Salmon Fly Fishing
Salmon fly fishing
Anyone going salmon fly fishing will demand great tackle including rods, reels and salmon flies. We stock ranges from Snowbee, Wychwood, The Essential Fly at great prices delivered world-wide.
Salmon Fishing Flies
A massive range of quality flies including Snaelda, Sunray Shadows, Tube Flies and hook based flies on single, double or treble hooks all backed by The Essential Flies quality guarantee.
Salmon Fly Fishing Gear
A superb range of rods, reels, flylines for salmon from qualiy manufacturers including Snowbee, Cortland, Sonik Sports and Wychwood.
Salmon Fly Fishing
It does not matter where you play to go salmon fly fishing, from small rivers like the River Luce or River Cree in Scotland's beautiful Gallway coast to the stunning Midfjardara River in Iceland or the mighty Kola Peninsula and the amazing Varzuga River we have a great range of Salmon Fly Rods, Salmon Fly Reels, salmon flylines and accessories plus the essential salmon fishing flies, from deadly patterns like the Snaelda salmon fly or Monkey salmon fly to Icelandic patterns like the Red Frances Treble or the world famous Allys Cascade and Allys Shrimp Patterns.
Planning Your Slamon Fly Fishing Triip
Before you go check the regulations where you intend fishing, some authorities prohibit the use of weighted flies so copper and brass tube flies become illegal! Some clubs allow only single or double flies then it is not worth arriving with a fly box full of treble flies. Good planning certainly helps. use Google Maps to ge arial veiew of the intended venues, this will allow you to start the planning process.
Talk to locals to understand the lies and pools plus successful salmon fly patterns and techniques.
Is there just one species of salmon?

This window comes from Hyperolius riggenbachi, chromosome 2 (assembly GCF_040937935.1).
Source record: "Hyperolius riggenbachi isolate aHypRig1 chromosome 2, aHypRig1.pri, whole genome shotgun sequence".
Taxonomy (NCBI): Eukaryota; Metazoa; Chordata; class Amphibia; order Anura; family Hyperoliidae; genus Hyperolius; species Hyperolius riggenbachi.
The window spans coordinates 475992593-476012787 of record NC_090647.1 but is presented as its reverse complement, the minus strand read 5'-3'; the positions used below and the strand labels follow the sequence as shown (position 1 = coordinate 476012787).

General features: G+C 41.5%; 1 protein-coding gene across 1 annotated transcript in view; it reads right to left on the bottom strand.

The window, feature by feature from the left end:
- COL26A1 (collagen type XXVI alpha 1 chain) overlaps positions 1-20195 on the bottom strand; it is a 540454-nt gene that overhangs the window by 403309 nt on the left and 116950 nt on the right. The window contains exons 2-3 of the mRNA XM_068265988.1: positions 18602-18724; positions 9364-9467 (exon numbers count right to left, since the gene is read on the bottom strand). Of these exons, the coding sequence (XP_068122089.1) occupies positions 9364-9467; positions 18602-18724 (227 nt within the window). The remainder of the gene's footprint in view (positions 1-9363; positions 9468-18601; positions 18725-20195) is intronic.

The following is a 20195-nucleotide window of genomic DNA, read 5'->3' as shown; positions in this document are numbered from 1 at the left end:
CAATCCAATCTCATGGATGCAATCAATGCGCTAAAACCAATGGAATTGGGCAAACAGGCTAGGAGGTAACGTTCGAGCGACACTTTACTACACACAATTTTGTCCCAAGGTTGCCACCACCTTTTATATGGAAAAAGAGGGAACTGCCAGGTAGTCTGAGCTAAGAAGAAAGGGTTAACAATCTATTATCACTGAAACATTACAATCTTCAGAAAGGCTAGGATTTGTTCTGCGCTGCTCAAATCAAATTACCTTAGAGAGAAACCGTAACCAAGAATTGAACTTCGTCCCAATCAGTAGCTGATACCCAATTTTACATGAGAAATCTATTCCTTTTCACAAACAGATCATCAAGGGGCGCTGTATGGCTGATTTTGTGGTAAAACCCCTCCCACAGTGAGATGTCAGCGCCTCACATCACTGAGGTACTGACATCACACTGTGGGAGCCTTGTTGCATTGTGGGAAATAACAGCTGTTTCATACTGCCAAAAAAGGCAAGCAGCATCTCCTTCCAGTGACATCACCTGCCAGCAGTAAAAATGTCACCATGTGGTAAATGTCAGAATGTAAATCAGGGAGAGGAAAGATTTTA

When we speak of "salmon" we are referring to either Atlantic salmon or Pacific salmon. There is only one species of Atlantic salmon: Salmo salar. There are six species of Pacific salmon: pink (Oncorhynchus gorbuscha), chum (O.keta), chinook (O.tschawytscha), coho (O.kisutch), sockeye (O.nerka) and Masou (O.masou).
Do all Atlantic salmon go to sea?
No. Although most Atlantic salmon spend part of their lives at sea there are some which are non-migratory. In several lakes in eastern North America there is a form known as a land-locked salmon, Salmo salar sebago (Girard), though their access to sea is not barred. The fish is popularly called Ouananiche (Lake St. John) or Sebago salmon (Nova Scotia, Quebec, New Brunswick, Newfoundland and the New England States). In Lake Vänern in Sweden there is a non-migratory form of Atlantic salmon called "blanklax". Land-locked Atlantic salmon also occur in Lake Ladoga in Russia and in Norway in Lake Byglandsfjord. There are also land-locked Atlantic salmon in South Island, New Zealand.
How big can salmon grow?
Atlantic salmon can grow to a very large size and the biggest, which have reached up to around 70lbs (32kg), are usually caught in Norway and Russia. However, some very large fish have been recorded in Scottish rivers. It is generally accepted that the largest one caught on rod and line in the UK was taken by Miss Georgina Ballantyne in the River Tay: it weighed 64lbs (29kg). There is an 1891 report of a monster salmon of 70lbs, also caught in the River Tay, but on this occasion in a net belonging to a Mr. Speedie.
Do Atlantic salmon have a world-wide distribution?
No. Except for the land-locked varieties, they are naturally limited to the waters of countries bordering on the North Atlantic Ocean and Baltic Sea. The following countries presently have Atlantic salmon, in varying numbers: Canada, Denmark, England and Wales, Faroes, Finland, France, Greenland, Iceland, Ireland, Norway, Poland, Portugal, Russia, Scotland, Spain, Sweden, United States.